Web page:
If a response is required, the event handler returns the content of the response to the event bus which then manages the routing back to the original requestor.

The world of event buses is magically decoupled!

There are many different event bus providers, of which I'm not going to get hung up on in this post. But there are a number of considerations

The Good

In my opinion, an event bus gives the best level of decoupling. All of your 10/100/1000 services communicate through a common medium, whilst not having any knowledge at all of each other.

It also gives an intuitive way of structuring your code. The order service creates an order and then publishes a 'NewOrderAdded' event. It doesn't need to care who/what is interested, it is solely concerned with creating the order and letting the world know about it.

The Bad

The downsides are very similar to using REST. Whilst more decoupled, the problem of a structural change still stands. The events at either side are expected to have the same object model. If one is to change, the same problem arises.

As far as common .NET implementations go, the event is serialized as JSON and passed around. If JSON property names change, then the property in question will not be parsed.

Having all events processing through an event bus, also gives a single point of failure. Most providers support clustering and failovers, but it is still a single place that can go wrong.

gRPC

gRPC is a relatively new kid on the block, and of the 3 options I'm covering here it is the one I'm least familiar with.

It is an open-source remote procedure call system originally built by Google. HTTP/2 is used for the transport and it supports protocol interfacing as standard. For any fellow .NET devs, think language-agnostic WCF.

A gRPC service generates a .proto file. These files can be consumed by services and act as an interface description between the caller and the remote server. The proto file covers method signatures, variables and response types. All in one single file.

Almost all popular programming languages now have support for gRPC implementations.

The Good

My favorite thing about gRPC is strict interfaces. To call a method on a gRPC service, the corresponding .proto file must be consumed and therefore the way in which the method is called is explicit. There is no room for changed property names or problematic serializations.

It's also lightning quick. Services are communicating directly with each other, the data is tightly packed and sent using HTTP/2 which has a number of compression based benefits.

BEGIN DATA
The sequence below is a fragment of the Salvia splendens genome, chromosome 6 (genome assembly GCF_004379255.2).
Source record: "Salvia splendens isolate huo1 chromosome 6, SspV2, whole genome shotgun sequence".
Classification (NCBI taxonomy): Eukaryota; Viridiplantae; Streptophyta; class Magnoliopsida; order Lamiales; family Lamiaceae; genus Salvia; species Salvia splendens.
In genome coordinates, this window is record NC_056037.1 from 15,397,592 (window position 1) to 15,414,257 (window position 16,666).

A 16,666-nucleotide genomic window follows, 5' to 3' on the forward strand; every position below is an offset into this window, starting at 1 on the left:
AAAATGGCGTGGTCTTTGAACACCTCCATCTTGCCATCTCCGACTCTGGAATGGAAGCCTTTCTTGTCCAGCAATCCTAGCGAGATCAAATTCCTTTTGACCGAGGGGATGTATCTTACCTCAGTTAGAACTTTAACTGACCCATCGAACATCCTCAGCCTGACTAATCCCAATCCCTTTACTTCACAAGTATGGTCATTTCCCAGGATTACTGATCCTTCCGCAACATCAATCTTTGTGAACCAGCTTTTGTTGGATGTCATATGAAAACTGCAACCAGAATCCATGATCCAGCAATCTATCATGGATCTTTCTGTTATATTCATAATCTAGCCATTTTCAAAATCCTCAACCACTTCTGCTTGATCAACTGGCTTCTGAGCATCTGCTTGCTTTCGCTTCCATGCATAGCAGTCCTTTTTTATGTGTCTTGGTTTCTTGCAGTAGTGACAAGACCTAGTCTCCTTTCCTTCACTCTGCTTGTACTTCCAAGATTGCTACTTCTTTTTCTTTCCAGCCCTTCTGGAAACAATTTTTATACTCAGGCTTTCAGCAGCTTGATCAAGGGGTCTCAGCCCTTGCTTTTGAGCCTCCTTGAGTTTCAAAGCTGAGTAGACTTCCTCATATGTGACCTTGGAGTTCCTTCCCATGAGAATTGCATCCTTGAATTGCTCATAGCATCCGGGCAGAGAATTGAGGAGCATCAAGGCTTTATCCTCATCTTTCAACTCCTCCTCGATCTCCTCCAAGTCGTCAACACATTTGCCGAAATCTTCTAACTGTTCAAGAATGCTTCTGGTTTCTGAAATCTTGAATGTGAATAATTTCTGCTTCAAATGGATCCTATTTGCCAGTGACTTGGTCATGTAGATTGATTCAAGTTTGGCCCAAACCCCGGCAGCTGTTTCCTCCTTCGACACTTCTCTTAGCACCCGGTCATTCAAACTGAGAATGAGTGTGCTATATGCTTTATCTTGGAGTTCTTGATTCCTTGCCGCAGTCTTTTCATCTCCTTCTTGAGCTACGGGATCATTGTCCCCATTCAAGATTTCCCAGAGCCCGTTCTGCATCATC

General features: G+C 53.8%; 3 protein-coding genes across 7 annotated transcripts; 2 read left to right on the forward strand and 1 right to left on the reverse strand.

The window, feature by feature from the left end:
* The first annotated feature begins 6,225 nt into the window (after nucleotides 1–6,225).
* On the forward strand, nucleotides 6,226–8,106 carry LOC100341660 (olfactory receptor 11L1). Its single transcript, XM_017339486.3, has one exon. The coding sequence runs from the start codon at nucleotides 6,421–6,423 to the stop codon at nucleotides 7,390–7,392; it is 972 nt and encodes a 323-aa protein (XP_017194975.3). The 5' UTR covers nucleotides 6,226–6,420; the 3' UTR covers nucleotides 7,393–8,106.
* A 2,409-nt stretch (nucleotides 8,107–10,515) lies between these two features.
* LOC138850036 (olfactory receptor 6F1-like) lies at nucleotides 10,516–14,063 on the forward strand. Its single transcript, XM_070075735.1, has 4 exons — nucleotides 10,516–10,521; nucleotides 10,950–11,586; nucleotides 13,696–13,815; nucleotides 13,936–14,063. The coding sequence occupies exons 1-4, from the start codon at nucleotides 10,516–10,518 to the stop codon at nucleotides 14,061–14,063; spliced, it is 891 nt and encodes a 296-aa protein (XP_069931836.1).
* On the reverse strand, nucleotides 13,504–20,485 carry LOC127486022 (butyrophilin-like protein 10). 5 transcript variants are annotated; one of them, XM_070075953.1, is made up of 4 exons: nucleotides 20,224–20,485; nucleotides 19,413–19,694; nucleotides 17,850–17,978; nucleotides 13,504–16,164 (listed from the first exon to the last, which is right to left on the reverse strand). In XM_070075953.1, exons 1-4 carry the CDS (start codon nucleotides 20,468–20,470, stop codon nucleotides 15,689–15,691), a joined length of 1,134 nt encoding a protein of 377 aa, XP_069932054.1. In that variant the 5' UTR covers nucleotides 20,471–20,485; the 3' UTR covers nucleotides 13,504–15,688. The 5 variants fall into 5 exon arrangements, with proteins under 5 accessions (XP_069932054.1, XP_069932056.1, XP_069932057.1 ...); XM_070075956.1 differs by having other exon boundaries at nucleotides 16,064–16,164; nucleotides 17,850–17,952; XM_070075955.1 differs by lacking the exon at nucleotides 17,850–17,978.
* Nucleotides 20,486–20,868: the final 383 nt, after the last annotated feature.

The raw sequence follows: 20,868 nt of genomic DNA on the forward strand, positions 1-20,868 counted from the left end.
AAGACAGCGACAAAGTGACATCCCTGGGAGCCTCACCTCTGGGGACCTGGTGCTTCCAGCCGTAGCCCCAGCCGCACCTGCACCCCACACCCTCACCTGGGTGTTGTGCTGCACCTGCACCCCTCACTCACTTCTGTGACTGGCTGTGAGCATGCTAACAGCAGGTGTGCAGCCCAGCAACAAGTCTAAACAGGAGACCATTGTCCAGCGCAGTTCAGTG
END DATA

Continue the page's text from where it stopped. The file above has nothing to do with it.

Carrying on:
The Bad

Time. This is probably a personal thing more so than a reflection on the protocol itself. But if I take two services written in .NET Core, one using REST and the other with gRPC, the gRPC service is considerably more cumbersome to put together.

As a .NET developer, having the forced constraint of a gRPC service only ever running in HTTPS can make deployments difficult. Especially for a service running without any external access, within clients' existing infrastructure.

Similar to REST, it also has the complexion of the explicit endpoint for each service being known. So for the order service to make a request to the product service, the order service must know the exact location of the product service. Manageable, but scale can be tricky.

In Conclusion

So there are three different methods I've used on my journey through the world of microservices.

All have pros and cons, and between the three there is enough difference to negate almost all of the cons. And that, I believe, is the solution to the inter-service communication debate. A combination of the three based on the scenario.

For something asynchronous that has already happened (NewOrderCreated) use an event bus, for speed use gRPC and for simplicity use REST.

All the opinions in this article come from my personal experience building software, but I'm always looking to learn more. If there's anything I've missed or points you'd like to add, please drop a comment below. I love a good discussion!

This post is also available on DEV.